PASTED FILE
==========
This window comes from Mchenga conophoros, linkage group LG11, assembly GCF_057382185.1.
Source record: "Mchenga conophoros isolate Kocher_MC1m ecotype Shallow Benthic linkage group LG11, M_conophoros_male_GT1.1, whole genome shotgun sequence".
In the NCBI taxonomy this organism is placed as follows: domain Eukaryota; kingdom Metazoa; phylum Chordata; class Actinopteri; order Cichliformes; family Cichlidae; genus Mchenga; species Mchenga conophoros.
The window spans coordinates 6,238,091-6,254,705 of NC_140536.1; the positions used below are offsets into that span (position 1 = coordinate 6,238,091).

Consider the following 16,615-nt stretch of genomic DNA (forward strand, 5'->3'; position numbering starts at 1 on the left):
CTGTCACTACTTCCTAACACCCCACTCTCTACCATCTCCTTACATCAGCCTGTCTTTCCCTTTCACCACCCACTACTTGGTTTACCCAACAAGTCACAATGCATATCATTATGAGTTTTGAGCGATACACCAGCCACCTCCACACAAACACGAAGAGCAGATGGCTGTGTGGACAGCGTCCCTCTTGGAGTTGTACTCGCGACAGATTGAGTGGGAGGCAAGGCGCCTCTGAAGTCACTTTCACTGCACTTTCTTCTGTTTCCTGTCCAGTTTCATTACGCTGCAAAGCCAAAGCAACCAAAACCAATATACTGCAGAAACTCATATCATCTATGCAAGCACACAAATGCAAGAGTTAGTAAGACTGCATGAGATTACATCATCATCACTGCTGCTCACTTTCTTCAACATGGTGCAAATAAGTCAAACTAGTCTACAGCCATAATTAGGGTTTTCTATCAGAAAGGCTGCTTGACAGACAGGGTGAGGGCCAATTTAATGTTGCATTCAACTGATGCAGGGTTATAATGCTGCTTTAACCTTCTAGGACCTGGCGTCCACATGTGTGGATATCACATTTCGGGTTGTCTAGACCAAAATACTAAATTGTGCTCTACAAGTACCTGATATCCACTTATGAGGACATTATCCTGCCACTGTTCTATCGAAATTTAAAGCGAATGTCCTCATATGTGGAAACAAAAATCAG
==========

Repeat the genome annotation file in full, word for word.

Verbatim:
This window comes from Mchenga conophoros, linkage group LG11, assembly GCF_057382185.1.
Source record: "Mchenga conophoros isolate Kocher_MC1m ecotype Shallow Benthic linkage group LG11, M_conophoros_male_GT1.1, whole genome shotgun sequence".
In the NCBI taxonomy this organism is placed as follows: domain Eukaryota; kingdom Metazoa; phylum Chordata; class Actinopteri; order Cichliformes; family Cichlidae; genus Mchenga; species Mchenga conophoros.
The window spans coordinates 6,238,091-6,254,705 of NC_140536.1; the positions used below are offsets into that span (position 1 = coordinate 6,238,091).

Consider the following 16,615-nt stretch of genomic DNA (forward strand, 5'->3'; position numbering starts at 1 on the left):
CTGTCACTACTTCCTAACACCCCACTCTCTACCATCTCCTTACATCAGCCTGTCTTTCCCTTTCACCACCCACTACTTGGTTTACCCAACAAGTCACAATGCATATCATTATGAGTTTTGAGCGATACACCAGCCACCTCCACACAAACACGAAGAGCAGATGGCTGTGTGGACAGCGTCCCTCTTGGAGTTGTACTCGCGACAGATTGAGTGGGAGGCAAGGCGCCTCTGAAGTCACTTTCACTGCACTTTCTTCTGTTTCCTGTCCAGTTTCATTACGCTGCAAAGCCAAAGCAACCAAAACCAATATACTGCAGAAACTCATATCATCTATGCAAGCACACAAATGCAAGAGTTAGTAAGACTGCATGAGATTACATCATCATCACTGCTGCTCACTTTCTTCAACATGGTGCAAATAAGTCAAACTAGTCTACAGCCATAATTAGGGTTTTCTATCAGAAAGGCTGCTTGACAGACAGGGTGAGGGCCAATTTAATGTTGCATTCAACTGATGCAGGGTTATAATGCTGCTTTAACCTTCTAGGACCTGGCGTCCACATGTGTGGATATCACATTTCGGGTTGTCTAGACCAAAATACTAAATTGTGCTCTACAAGTACCTGATATCCACTTATGAGGACATTATCCTGCCACTGTTCTATCGAAATTTAAAGCGAATGTCCTCATATGTGGAAACAAAAATCAG